American vocalist Cove Reber might be best known for his time in post-hardcore band Saosin but the singer has proven his versatility with his other bands Patriot and his latest project Dead American.
Bandwagon had the chance to speak to Cove Reber about his new band, his departure from Saosin and more. Check out what he had to say in the complete interview below.
Congratulations on the Dead American’s upcoming debut record. How does it feel to be releasing this project to the masses?
I’m not even sure how to properly answer the question of how I feel in this moment to be releasing new music. As of yesterday (9/26) my debut record with Saosin came out. It’s crazy to think that 12 years later I’ll be debuting my new project Dead American and our first EP The Shape Of Punk Is Dumb. I can’t wait to look back on this moment in time.
Was there any pressure involved in the project at all? Did you at any point feel the need to prove a point to any of your past fans?
I don’t feel much pressure in releasing this project for a couple of reasons. 1: Everything we’ve done so far we’ve done ourselves or with the help of a few friends (wink wink Nicole). There’s not a lot of pressure when you’re surrounded by positivity and people who want to see and help you succeed. 2: I wrote The Shape Of Punk Is Dumb for myself. No one else. So there’s not really a point to prove to anyone.
Chad Jordan (our songwriter/drummer/guitarist) let me do whatever I wanted to do vocally over his music. At no point during the recording did he ever say no you can’t say that or I don’t like what you’re saying there so change it. He just let me do my thing. The time spent writing and recording these songs was like therapy. I think this is the most honest I’ve ever been able to be with my art.
I’m 12 years older than I was when I released my first record. I’m speaking and older language, but I know there’s a lot of younger kids who can relate to what I’m saying. I’m relating to the audience what I’ve experienced since I’ve been gone. Ive worked as a delivery driver, I did construction, worked as a cook, a painter, a roofer, a dish washer, a buss boy, the list goes on. I know what it’s like to work 90+ hours a week only to just get by and never feel like you’re moving ahead. If I had to describe my feeling in regards to sharing my music with people it would be scary. It’s a little scary when people hear what goes on in your head unfiltered.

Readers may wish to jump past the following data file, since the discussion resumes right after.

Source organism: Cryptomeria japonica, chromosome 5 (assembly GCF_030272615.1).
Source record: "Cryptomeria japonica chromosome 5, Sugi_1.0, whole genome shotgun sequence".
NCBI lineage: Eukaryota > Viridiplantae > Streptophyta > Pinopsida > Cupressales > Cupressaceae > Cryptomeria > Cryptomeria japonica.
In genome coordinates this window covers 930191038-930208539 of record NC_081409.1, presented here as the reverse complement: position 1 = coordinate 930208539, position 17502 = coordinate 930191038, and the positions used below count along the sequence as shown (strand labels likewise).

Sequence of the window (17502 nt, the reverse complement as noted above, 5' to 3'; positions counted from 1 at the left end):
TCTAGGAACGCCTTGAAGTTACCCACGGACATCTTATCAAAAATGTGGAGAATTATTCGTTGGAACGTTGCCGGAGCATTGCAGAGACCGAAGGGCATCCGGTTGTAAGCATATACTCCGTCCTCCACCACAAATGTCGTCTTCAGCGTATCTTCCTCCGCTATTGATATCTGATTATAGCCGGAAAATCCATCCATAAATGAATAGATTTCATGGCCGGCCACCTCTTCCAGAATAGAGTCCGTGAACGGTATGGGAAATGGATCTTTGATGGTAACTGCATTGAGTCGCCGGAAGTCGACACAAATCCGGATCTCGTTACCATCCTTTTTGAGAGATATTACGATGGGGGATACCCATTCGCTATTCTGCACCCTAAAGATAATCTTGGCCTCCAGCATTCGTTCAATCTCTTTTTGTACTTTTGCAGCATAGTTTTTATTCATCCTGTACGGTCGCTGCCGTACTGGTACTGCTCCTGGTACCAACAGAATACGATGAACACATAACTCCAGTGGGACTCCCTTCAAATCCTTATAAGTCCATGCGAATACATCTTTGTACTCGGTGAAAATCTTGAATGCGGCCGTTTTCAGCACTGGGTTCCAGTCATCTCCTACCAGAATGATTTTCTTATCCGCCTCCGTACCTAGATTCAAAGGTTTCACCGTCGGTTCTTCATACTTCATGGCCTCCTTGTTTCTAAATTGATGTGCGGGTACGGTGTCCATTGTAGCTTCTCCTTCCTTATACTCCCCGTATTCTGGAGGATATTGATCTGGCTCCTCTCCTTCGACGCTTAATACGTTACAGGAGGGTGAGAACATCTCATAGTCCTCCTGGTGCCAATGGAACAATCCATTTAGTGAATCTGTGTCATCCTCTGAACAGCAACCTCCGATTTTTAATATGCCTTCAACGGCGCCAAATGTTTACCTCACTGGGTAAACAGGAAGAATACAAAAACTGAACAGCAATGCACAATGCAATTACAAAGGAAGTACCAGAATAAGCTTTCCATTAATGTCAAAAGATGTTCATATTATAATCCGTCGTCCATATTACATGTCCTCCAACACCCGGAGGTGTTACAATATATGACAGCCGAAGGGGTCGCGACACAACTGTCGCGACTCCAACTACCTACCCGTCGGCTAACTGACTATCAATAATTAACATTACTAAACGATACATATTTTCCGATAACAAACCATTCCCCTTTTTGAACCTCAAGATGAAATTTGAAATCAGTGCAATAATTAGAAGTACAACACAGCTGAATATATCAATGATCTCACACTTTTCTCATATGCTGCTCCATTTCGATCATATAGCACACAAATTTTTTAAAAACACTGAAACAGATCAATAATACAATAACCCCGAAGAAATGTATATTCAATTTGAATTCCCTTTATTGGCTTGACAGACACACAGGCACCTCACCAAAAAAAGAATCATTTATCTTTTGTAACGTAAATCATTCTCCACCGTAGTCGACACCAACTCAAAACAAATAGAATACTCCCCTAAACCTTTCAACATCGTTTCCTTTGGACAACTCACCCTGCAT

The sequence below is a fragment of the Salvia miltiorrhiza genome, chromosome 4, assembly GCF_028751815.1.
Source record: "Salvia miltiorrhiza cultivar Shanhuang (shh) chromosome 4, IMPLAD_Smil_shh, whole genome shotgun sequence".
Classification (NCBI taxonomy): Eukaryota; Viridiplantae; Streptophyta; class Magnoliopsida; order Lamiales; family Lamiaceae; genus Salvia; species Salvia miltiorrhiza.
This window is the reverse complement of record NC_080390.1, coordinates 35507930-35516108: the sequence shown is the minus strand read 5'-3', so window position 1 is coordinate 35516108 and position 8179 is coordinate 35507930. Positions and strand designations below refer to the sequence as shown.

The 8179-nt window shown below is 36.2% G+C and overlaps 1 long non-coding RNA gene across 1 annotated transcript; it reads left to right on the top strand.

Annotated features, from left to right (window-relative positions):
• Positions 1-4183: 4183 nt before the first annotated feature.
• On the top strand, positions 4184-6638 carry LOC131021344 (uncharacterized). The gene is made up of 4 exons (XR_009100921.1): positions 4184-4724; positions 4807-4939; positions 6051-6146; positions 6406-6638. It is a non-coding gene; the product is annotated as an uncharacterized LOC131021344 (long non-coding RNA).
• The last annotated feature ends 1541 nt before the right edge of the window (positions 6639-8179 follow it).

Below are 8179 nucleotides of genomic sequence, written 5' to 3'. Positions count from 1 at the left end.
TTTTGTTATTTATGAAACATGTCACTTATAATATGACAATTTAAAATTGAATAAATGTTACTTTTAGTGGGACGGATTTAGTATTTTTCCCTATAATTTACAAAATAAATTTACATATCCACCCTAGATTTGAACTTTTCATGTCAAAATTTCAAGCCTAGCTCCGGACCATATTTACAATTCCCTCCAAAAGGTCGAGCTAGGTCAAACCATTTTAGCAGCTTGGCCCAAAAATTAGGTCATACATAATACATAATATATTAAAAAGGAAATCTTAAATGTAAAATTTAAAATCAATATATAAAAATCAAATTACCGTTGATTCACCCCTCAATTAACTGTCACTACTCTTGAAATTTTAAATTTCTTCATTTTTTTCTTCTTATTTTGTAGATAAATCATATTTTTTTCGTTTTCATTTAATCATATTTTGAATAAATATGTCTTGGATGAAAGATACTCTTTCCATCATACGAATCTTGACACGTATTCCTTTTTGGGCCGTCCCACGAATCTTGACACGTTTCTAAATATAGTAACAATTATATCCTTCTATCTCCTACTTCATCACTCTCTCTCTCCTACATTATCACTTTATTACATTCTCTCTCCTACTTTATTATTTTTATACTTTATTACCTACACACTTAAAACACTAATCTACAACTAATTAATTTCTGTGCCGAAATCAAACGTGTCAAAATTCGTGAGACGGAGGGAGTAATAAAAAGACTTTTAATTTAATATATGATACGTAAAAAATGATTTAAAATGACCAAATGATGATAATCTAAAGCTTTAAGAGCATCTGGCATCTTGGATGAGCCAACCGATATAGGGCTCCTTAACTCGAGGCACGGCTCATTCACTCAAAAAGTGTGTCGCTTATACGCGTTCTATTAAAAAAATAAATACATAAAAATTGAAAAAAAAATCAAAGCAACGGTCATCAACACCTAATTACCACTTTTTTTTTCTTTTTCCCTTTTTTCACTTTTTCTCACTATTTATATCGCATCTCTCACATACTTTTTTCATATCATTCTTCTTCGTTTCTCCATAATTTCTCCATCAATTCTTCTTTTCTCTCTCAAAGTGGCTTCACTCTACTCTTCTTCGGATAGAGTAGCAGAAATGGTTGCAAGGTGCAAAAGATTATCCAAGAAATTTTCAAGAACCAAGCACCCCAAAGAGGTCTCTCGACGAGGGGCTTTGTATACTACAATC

How has your songwriting process changed from your time in Saosin up till now?
The songwriting process between Dead American and anything I’ve done before is pretty similar. The way the songs come together is pretty much the same. The difference with this project and Saosin is that with this project, there's no therapist in the room to listen or give feedback. It’s just me, the bad thoughts and my view of reality. The best feeling in the world is just getting it out and allowing it to live somewhere not in my head. The melodic and lyrical content will definitely feel more unfiltered with Dead American.
What’re some lessons that you’ve kept with you and hold very dearly from your time with Saosin?
There’s honestly too many lessons to count. I think the two biggest lessons I learned from back in the day is just be real and remember who you are.
In your departure announcement from Saosin, you mentioned “The passion and love for music I felt I had lost is back, my confidence is growing daily, and I really can’t wait to show you all what I’ve been working on.” Confidence and self-acceptance are very important topics, now more than ever. How did you get your confidence back? What do you have to say about self-acceptance and confidence to today’s youth?
I think as I’ve gotten older I’ve realized that everyone goes through the same types of things just at different times. There’s not a person on this planet that hasn’t at one point doubted themselves , or hasn’t ever been self conscious about something, or who’s had problems with accepting who they are. We all deal with it.
The sad part is when you’re feeling like that, not only is opening up to someone about it is hard enough, but your mind plays so many tricks on you into believing that there’s no one to talk to or who could relate. I think now more than ever people need to communicate with one another. Like actually communicate. Put down the phone and look someone in the eyes. Talk. Listen. There’s common ground beneath us all. If you look hard enough. You’ll find it.
Lastly, several bands and musicians tend to begin working on a follow-up record the moment they’re done recording the previous one, or just after it’s been released. Have you begun writing anything yet?
We most definitely have a follow up ready to be recorded. We’ve been working non stop since we all relocated back to California and have added a bunch more song to the list for the full length. I cannot wait to share all of the new material with everyone. It’s the goal on the long list of goals we have that I look forward to achieving the most. All the money we make from our website and the shows we play is going to fund the future full length record.
Dead American's debut EP is set to be released this October. In the meantime, stream the band's 'Ants and Pawns' below.